By Larisha Paul
For years, the embroidery machine that sisters Sara and Mari Olson had been gifted many Christmases ago sat collecting dust in their Wisconsin bedroom, while neither of them learned how to use it. After they’d spent the better part of 2020 at home without much to do amid the trying times of the COVID-19 pandemic, the time seemed right to try it out.
Sara and Mari, 21 and 18, respectively, began adorning T-shirts and crewnecks with designs relating to Harry Styles and a few of his One Direction bandmates, including Niall Horan and Louis Tomlinson. They found a hungry customer base for their products: a white T-shirt with “Watermelon Sugar” designed into a pair of red sunglasses, Horan’s album title Heartbreak Weather placed on a blue crewneck, and rainbow stickers that read “Be Nice to Nice.” Since launching it on May 20, their Etsy shop Kiwi Crossings has become a full-time small-business operation consisting of long days creating products, packaging orders, and making trips to the post office to ship them off.
With over 900 sales in just three months, Kiwi Crossings has brought in more in revenue than what Sara would have earned at her full-time job in the same amount of time. But as President Trump opposes providing the much-needed $25 billion in funding for the pandemic-damaged United States Postal Service, causing delays in delivery times and an increase in service pricing, Sara and Mari wonder how much longer they’ll be able to keep their shop running. “Not only would it be harder for us to get our packages out because we’re in a small town, but we would also be spending an arm and a leg,” Sara tells MTV News. “We would probably have to shut down, to be honest.”
Kiwi Crossings is just one of a growing number of fan-made merchandise shops that have sprung up over the past few months, both independently and on Etsy, offering fans an alternative to products offered on artists’ official merch sites that tend to be pricer and lack more creatively eye-catching designs. The impact of the loss of access to USPS would not only extend to these young, predominantly female small-business owners, but also to the fans who rely on these shops for access to thoughtful merchandise representing their favorite artists.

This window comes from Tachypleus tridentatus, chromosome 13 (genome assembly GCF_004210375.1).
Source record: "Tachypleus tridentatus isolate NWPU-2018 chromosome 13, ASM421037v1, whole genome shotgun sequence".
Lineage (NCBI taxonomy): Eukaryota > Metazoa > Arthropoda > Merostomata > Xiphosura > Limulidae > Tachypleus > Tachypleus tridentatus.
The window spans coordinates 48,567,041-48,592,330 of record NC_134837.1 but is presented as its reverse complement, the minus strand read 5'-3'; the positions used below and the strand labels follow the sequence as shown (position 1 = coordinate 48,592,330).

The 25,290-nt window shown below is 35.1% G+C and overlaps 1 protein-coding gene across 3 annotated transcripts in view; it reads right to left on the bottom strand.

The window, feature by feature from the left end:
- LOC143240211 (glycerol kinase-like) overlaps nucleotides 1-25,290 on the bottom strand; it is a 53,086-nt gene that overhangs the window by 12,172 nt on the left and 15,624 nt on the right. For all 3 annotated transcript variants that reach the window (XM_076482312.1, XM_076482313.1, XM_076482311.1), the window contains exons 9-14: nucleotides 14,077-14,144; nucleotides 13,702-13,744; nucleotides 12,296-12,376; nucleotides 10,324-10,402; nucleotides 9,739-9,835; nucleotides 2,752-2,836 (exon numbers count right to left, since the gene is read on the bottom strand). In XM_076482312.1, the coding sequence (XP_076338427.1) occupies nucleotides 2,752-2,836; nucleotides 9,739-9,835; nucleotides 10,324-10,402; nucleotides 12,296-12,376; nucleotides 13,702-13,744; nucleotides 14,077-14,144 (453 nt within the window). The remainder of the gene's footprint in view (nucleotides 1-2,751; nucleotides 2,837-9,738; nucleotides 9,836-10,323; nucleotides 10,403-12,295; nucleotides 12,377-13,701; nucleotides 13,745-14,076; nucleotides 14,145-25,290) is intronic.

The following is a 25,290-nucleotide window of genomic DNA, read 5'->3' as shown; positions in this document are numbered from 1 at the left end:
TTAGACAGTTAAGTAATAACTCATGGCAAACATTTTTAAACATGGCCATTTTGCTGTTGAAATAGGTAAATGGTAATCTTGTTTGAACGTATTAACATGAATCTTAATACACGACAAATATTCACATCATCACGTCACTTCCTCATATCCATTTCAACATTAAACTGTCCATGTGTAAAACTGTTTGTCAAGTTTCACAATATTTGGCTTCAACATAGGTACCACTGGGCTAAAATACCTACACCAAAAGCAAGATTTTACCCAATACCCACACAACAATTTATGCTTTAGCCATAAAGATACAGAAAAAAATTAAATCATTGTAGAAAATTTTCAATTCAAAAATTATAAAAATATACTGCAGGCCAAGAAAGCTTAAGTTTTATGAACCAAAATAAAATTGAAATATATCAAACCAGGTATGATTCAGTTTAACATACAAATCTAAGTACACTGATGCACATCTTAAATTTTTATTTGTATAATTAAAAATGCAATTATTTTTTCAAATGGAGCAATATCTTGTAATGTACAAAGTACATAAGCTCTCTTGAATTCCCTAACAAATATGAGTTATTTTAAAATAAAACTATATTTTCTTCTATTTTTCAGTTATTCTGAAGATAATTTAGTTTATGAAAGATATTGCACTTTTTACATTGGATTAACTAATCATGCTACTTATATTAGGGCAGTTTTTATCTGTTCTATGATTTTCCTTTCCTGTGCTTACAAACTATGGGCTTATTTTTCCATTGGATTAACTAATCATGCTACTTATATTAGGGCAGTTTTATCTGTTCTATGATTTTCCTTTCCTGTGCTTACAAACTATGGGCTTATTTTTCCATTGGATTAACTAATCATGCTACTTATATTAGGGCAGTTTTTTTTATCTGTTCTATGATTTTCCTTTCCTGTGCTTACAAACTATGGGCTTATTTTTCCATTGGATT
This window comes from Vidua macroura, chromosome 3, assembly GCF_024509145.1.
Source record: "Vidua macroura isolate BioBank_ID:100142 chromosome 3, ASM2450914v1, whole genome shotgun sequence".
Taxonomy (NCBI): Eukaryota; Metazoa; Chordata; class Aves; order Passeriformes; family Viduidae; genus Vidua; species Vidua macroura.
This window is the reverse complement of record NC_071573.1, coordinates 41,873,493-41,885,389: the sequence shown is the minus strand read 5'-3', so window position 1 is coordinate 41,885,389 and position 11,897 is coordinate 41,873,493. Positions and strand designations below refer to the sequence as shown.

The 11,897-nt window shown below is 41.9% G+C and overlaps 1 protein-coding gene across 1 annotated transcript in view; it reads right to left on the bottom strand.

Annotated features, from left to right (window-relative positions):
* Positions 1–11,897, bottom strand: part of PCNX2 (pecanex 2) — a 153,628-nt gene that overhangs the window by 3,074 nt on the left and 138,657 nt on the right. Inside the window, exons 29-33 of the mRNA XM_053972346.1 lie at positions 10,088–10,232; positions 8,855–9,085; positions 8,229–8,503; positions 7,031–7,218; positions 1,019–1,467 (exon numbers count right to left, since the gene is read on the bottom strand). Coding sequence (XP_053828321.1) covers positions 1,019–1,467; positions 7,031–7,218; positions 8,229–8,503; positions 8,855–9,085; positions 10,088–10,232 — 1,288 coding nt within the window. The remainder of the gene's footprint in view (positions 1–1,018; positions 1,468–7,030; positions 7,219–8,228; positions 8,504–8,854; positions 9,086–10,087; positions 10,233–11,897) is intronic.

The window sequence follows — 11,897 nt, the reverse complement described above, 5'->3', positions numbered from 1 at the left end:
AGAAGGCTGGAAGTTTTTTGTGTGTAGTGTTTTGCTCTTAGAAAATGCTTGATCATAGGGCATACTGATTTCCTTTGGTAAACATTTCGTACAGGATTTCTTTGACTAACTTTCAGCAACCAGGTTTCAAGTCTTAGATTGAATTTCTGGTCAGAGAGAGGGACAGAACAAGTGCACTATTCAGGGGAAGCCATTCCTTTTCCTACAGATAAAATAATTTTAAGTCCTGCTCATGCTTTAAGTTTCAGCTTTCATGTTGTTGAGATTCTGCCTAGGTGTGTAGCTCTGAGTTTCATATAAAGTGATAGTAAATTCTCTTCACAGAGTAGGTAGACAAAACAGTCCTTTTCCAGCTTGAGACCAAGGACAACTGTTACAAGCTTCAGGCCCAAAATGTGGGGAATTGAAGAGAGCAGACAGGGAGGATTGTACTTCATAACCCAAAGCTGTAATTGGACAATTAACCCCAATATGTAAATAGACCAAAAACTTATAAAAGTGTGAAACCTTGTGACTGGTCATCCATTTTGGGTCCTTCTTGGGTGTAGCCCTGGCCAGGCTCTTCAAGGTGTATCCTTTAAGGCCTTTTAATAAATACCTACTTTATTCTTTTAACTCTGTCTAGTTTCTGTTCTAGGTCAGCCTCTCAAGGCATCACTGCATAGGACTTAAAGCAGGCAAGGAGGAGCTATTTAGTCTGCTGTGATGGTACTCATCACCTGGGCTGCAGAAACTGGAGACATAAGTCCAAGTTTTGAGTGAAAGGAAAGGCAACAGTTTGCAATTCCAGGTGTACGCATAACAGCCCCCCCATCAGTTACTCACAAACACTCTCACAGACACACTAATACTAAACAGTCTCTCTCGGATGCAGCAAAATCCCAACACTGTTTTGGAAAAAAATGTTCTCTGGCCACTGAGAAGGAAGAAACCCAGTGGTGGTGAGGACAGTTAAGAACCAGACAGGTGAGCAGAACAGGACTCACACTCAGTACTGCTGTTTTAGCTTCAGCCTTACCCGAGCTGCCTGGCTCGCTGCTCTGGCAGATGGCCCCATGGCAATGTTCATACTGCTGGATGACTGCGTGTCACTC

“As fans, we really look forward to merch. It’s a huge part of the music culture, how we express ourselves and what we love,” says Ariana Gonzales, 21, who cherishes the merch she’s collected from every Styles show she has attended. With the excitement that surrounded Styles’s beachy music video for “Watermelon Sugar,” fans had high expectations when the singer’s camp released limited-edition merch for the single. But for some, the products didn’t match the hype. “I was taken aback when I saw the same photo they used for the shirt stamped onto another shirt, a tote bag, and a beach towel. It’s honestly just disappointing,” Gonzales adds.